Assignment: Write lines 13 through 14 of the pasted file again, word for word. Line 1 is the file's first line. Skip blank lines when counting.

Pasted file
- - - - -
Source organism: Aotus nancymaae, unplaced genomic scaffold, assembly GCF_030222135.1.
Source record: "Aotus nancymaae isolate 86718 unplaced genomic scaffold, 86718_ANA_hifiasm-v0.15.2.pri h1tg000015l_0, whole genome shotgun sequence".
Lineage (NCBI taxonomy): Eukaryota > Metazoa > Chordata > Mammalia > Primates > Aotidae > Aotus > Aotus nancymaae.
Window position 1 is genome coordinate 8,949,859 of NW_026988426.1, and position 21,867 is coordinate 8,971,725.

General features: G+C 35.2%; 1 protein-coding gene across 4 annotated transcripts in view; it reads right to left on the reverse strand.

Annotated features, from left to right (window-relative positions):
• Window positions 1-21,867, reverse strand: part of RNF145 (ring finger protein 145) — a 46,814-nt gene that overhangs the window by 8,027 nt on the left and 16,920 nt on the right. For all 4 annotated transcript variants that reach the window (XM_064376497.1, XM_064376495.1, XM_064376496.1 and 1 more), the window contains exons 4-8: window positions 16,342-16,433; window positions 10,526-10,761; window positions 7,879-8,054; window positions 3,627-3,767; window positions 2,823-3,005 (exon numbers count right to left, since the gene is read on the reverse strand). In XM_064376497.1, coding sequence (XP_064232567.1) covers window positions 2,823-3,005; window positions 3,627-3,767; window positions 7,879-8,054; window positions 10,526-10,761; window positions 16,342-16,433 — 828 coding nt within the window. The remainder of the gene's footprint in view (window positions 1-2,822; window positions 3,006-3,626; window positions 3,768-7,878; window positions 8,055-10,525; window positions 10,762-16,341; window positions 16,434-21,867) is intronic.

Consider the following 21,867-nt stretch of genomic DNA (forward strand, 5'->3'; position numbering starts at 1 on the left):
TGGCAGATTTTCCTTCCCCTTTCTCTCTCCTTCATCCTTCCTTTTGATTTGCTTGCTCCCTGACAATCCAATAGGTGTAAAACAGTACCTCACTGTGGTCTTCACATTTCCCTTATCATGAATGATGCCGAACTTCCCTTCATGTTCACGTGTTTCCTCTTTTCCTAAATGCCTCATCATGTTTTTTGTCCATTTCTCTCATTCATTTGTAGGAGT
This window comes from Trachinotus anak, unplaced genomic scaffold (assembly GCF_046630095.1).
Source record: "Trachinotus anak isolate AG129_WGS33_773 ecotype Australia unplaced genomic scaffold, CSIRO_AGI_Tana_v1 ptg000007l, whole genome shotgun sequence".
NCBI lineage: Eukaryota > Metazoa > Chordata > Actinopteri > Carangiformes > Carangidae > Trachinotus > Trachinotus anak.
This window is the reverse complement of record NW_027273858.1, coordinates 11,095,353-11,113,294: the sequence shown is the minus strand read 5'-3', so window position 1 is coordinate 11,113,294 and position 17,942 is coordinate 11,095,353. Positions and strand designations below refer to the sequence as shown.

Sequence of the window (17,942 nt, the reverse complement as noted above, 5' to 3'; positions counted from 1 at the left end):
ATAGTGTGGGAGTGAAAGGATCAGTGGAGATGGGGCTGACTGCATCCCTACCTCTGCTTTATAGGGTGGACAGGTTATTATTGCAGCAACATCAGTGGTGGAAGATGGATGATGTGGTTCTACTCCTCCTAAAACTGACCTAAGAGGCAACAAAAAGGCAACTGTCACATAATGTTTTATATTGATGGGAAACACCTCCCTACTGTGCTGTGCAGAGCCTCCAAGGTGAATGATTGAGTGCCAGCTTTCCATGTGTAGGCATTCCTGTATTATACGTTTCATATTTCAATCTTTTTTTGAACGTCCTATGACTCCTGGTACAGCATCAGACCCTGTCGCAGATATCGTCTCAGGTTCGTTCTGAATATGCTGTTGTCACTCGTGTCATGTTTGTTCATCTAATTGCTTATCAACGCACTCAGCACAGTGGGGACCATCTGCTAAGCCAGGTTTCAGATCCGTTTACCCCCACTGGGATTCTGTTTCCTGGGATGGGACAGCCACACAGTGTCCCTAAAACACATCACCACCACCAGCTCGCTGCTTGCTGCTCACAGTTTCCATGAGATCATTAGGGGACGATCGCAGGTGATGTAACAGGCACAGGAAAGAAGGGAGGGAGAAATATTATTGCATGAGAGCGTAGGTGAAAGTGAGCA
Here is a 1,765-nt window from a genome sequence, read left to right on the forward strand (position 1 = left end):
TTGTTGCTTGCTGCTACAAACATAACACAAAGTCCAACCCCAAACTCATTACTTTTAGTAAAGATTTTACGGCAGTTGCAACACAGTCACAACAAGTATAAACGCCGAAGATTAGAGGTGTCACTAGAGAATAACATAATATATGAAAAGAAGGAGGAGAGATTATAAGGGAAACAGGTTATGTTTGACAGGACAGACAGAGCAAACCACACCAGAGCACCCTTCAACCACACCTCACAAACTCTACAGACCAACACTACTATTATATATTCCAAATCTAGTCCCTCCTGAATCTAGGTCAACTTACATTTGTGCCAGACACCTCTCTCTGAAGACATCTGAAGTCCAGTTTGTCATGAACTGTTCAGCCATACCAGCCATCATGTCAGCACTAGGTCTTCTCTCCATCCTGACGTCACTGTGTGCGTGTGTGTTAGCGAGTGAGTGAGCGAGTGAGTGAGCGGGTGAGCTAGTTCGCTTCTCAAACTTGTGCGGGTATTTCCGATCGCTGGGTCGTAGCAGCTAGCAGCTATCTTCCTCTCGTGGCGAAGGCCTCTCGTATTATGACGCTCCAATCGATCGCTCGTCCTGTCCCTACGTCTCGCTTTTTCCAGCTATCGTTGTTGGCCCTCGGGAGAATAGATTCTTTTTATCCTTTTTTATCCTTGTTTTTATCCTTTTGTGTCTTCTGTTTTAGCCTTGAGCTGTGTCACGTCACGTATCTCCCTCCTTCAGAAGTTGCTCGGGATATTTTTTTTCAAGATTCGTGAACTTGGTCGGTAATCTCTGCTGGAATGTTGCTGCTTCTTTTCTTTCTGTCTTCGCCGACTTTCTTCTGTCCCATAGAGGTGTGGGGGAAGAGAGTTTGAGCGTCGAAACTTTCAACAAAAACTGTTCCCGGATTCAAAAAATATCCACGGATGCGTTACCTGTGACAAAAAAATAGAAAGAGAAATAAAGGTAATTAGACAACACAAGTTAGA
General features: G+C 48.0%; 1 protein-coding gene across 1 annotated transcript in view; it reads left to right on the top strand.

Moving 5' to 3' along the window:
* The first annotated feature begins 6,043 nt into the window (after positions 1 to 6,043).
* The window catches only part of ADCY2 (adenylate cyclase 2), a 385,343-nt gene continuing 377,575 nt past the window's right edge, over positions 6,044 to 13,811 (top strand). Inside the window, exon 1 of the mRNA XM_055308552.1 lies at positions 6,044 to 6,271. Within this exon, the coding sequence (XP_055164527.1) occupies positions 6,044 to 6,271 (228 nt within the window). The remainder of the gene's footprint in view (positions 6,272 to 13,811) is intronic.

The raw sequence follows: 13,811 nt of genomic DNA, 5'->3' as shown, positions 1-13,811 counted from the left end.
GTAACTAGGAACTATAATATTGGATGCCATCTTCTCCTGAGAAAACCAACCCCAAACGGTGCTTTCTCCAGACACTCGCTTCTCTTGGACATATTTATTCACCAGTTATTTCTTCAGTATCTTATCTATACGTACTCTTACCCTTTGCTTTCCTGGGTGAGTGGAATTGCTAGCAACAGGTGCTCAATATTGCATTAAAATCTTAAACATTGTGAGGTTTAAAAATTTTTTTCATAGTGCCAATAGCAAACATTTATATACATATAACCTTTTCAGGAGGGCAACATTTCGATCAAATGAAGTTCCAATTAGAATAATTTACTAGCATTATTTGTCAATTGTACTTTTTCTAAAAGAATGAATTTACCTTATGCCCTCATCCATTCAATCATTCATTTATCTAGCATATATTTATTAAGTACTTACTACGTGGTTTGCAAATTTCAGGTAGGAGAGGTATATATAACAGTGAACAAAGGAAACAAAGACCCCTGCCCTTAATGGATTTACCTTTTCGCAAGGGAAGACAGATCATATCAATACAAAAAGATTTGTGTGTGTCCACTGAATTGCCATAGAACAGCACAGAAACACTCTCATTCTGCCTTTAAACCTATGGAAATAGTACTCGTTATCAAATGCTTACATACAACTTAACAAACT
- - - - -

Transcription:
This window is the reverse complement of record NW_027273858.1, coordinates 11,095,353-11,113,294: the sequence shown is the minus strand read 5'-3', so window position 1 is coordinate 11,113,294 and position 17,942 is coordinate 11,095,353. Positions and strand designations below refer to the sequence as shown.

Sequence of the window (17,942 nt, the reverse complement as noted above, 5' to 3'; positions counted from 1 at the left end):